Are You Working While Ill?

baker-whiteMyths and Facts About Paid Sick Leave

Andy Baker-White, JD, MPH, Associate Director
The Network for Public Health Law – Mid-States Region
www.networkforphl.org

When you’re not feeling well, do you go to work? Many of us go to our workplace when we’re not feeling well because staying home can mean lost wages, increased workload, missed shifts or deadlines, and loss of momentum on projects. While legislation can’t help with most of that, some states and cities have moved to require employers to provide paid sick time to employees. Eliminating one worry – loss of pay – can entice people to stay home when sick, and thereby help to prevent people from getting sicker, infecting others, and adversely impacting the workplace. In today’s CFYM post, Andy Baker-White reveals truths and untruths about paid sick leave.

It can be difficult for many workers to stay home from work when they are sick. Those who do choose to stay home when sick often suffer lost wages and run the risk of being fired. In fact,

  • close to 40 percent of private-sector U.S. employees do not receive any sort of paid sick days
  • 11 percent of respondents to a 2008 survey by the University of Chicago’s National Opinion Research Center reported losing a job after taking time off from work for an illness
  • 13 percent in the same survey, said they were told they would be fired or suspended if they missed work because of illness

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Why Communities Matter In Addressing Mental Health

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In 1996, then-First Lady Hillary Rodham Clinton elevated the saying, “It takes a village,” in talking about the various outside influences of caring for and raising children. All politics aside, the impact of thousands of communities in treating patients with mental illnesses cannot be overstated – everyone has a role to play and how we go about addressing these illnesses will have far-reaching societal implications. This was the primary focus of a morning panel discussion at today’s Kennedy Forum in Boston.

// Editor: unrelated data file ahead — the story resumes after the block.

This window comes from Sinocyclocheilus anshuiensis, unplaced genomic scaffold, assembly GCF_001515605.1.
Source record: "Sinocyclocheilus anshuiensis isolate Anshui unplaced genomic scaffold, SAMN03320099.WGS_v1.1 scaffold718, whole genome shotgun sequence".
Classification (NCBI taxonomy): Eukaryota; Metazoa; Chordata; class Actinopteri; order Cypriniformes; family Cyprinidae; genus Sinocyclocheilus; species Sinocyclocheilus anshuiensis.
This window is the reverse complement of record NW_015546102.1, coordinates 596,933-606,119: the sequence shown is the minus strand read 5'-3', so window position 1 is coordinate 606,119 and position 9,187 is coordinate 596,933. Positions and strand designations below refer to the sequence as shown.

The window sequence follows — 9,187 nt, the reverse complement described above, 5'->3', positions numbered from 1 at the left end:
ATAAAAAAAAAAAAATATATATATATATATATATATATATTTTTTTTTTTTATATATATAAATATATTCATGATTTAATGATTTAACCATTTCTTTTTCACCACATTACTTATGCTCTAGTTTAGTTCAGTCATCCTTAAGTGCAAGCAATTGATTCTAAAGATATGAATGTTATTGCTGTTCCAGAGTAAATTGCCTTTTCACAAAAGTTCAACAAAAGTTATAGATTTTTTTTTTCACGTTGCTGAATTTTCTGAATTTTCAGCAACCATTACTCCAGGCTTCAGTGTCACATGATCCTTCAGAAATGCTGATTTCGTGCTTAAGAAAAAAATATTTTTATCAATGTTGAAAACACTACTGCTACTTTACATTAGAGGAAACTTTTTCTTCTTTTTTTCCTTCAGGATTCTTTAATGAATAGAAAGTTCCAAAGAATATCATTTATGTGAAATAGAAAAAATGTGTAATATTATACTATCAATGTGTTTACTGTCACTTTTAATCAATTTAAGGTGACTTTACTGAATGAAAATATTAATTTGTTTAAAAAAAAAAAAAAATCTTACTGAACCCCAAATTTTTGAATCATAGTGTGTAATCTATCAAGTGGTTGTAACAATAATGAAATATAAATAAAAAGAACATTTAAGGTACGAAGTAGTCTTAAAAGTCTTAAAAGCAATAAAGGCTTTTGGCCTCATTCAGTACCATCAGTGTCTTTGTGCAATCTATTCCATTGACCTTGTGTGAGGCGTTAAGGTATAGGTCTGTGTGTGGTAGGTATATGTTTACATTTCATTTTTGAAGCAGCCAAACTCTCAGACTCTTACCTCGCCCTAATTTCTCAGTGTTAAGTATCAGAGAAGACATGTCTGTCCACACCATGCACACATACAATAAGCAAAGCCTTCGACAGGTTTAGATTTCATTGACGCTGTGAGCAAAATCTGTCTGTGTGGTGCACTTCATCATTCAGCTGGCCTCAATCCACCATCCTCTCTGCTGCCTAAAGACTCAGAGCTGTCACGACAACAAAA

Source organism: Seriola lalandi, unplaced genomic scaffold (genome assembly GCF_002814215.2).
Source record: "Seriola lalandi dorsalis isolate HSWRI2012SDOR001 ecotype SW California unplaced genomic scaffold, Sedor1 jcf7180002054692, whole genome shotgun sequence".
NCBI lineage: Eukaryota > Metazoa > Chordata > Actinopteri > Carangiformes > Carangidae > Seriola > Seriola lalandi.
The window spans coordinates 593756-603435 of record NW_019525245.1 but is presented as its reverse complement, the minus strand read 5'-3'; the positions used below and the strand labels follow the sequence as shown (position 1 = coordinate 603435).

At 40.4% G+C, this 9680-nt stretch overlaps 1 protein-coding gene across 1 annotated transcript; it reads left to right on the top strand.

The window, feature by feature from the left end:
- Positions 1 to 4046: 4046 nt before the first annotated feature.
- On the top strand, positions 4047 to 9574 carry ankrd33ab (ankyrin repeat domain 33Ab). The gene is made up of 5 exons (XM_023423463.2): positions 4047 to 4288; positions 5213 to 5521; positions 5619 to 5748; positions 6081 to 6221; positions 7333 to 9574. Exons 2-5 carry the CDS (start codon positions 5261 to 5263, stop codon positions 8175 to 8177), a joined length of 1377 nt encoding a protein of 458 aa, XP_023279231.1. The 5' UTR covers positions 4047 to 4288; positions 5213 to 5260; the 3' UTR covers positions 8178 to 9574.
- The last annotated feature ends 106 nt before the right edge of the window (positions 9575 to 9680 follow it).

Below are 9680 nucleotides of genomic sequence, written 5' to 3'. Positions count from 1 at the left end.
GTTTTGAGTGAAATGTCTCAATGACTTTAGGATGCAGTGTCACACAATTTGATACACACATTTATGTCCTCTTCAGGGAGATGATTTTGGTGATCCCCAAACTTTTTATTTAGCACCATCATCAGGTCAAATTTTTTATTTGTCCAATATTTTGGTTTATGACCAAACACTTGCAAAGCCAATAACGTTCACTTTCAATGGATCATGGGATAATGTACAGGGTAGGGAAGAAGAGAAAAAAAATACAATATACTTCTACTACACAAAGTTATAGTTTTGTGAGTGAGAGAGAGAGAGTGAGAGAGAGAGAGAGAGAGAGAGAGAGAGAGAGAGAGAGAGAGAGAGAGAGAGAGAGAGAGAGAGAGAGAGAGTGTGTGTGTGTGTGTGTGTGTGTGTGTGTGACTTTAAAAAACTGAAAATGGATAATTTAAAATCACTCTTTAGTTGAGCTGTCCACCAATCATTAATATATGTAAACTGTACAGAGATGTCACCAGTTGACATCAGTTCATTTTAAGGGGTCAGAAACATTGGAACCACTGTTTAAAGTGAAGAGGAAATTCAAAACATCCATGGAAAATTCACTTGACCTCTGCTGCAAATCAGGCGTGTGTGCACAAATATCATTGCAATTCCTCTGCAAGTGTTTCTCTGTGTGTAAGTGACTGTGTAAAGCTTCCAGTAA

Collaboration doesn’t exist without education. Panel Moderator Chelsea Clint...

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First Kennedy Forum Panel Spotlights Past and Future of Mental Health Care

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Care For Your Mind is here today at The Kennedy Forum, and the daylong conference kicked off early this morning with the first panel discussion that looked at the historical significance of President Kennedy’s mental health initiative. This month marks the 50th anniversary of President Kennedy’s signing of the Community Mental Health Act, a law that provided federal funding for community mental health centers in the United States. In addition, it helped raise the conversation around mental illness in this country.

Mental Health and the Civil Rights Movement

The discussion focused on exami...

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CFYM to Attend The Kennedy Forum

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On Thursday, leaders from the mental health advocacy community will gather in Boston, MA for the Kennedy Forum, a conference established to advance the national conversation around mental health care and advocate for policies that will improve our nation’s mental health care system. Panels and conversations at the conference will focus on creating new avenues for treatment for those affected by mental illness and other disabilities.

Honoring President John F...

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Your Signature Can Help Protect Mental Health Recovery Programs